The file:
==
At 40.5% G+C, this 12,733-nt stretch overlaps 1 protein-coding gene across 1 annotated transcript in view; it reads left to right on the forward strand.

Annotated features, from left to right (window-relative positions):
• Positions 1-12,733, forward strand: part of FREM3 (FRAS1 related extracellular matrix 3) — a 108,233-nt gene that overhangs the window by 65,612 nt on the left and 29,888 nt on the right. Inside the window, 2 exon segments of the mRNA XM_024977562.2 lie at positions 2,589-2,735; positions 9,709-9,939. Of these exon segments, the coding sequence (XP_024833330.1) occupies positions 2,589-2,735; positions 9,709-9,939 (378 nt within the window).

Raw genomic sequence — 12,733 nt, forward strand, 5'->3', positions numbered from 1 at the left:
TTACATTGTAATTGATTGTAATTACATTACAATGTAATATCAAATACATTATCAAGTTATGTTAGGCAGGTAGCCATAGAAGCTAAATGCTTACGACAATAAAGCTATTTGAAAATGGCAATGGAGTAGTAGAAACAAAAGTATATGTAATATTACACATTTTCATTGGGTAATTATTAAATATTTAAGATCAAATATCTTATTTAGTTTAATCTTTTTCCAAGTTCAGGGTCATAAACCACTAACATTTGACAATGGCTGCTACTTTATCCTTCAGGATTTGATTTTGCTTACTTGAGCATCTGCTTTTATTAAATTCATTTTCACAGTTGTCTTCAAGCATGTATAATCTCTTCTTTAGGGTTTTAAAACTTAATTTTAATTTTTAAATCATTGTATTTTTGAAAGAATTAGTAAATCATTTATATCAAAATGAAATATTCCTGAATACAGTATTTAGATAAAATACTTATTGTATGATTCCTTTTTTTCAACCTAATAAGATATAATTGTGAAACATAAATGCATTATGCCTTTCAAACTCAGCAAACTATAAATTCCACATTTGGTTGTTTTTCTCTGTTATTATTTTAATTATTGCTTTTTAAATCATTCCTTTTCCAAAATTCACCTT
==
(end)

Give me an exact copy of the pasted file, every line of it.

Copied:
At 40.5% G+C, this 12,733-nt stretch overlaps 1 protein-coding gene across 1 annotated transcript in view; it reads left to right on the forward strand.

Annotated features, from left to right (window-relative positions):
• Positions 1-12,733, forward strand: part of FREM3 (FRAS1 related extracellular matrix 3) — a 108,233-nt gene that overhangs the window by 65,612 nt on the left and 29,888 nt on the right. Inside the window, 2 exon segments of the mRNA XM_024977562.2 lie at positions 2,589-2,735; positions 9,709-9,939. Of these exon segments, the coding sequence (XP_024833330.1) occupies positions 2,589-2,735; positions 9,709-9,939 (378 nt within the window).

Raw genomic sequence — 12,733 nt, forward strand, 5'->3', positions numbered from 1 at the left:
TTACATTGTAATTGATTGTAATTACATTACAATGTAATATCAAATACATTATCAAGTTATGTTAGGCAGGTAGCCATAGAAGCTAAATGCTTACGACAATAAAGCTATTTGAAAATGGCAATGGAGTAGTAGAAACAAAAGTATATGTAATATTACACATTTTCATTGGGTAATTATTAAATATTTAAGATCAAATATCTTATTTAGTTTAATCTTTTTCCAAGTTCAGGGTCATAAACCACTAACATTTGACAATGGCTGCTACTTTATCCTTCAGGATTTGATTTTGCTTACTTGAGCATCTGCTTTTATTAAATTCATTTTCACAGTTGTCTTCAAGCATGTATAATCTCTTCTTTAGGGTTTTAAAACTTAATTTTAATTTTTAAATCATTGTATTTTTGAAAGAATTAGTAAATCATTTATATCAAAATGAAATATTCCTGAATACAGTATTTAGATAAAATACTTATTGTATGATTCCTTTTTTTCAACCTAATAAGATATAATTGTGAAACATAAATGCATTATGCCTTTCAAACTCAGCAAACTATAAATTCCACATTTGGTTGTTTTTCTCTGTTATTATTTTAATTATTGCTTTTTAAATCATTCCTTTTCCAAAATTCACCTT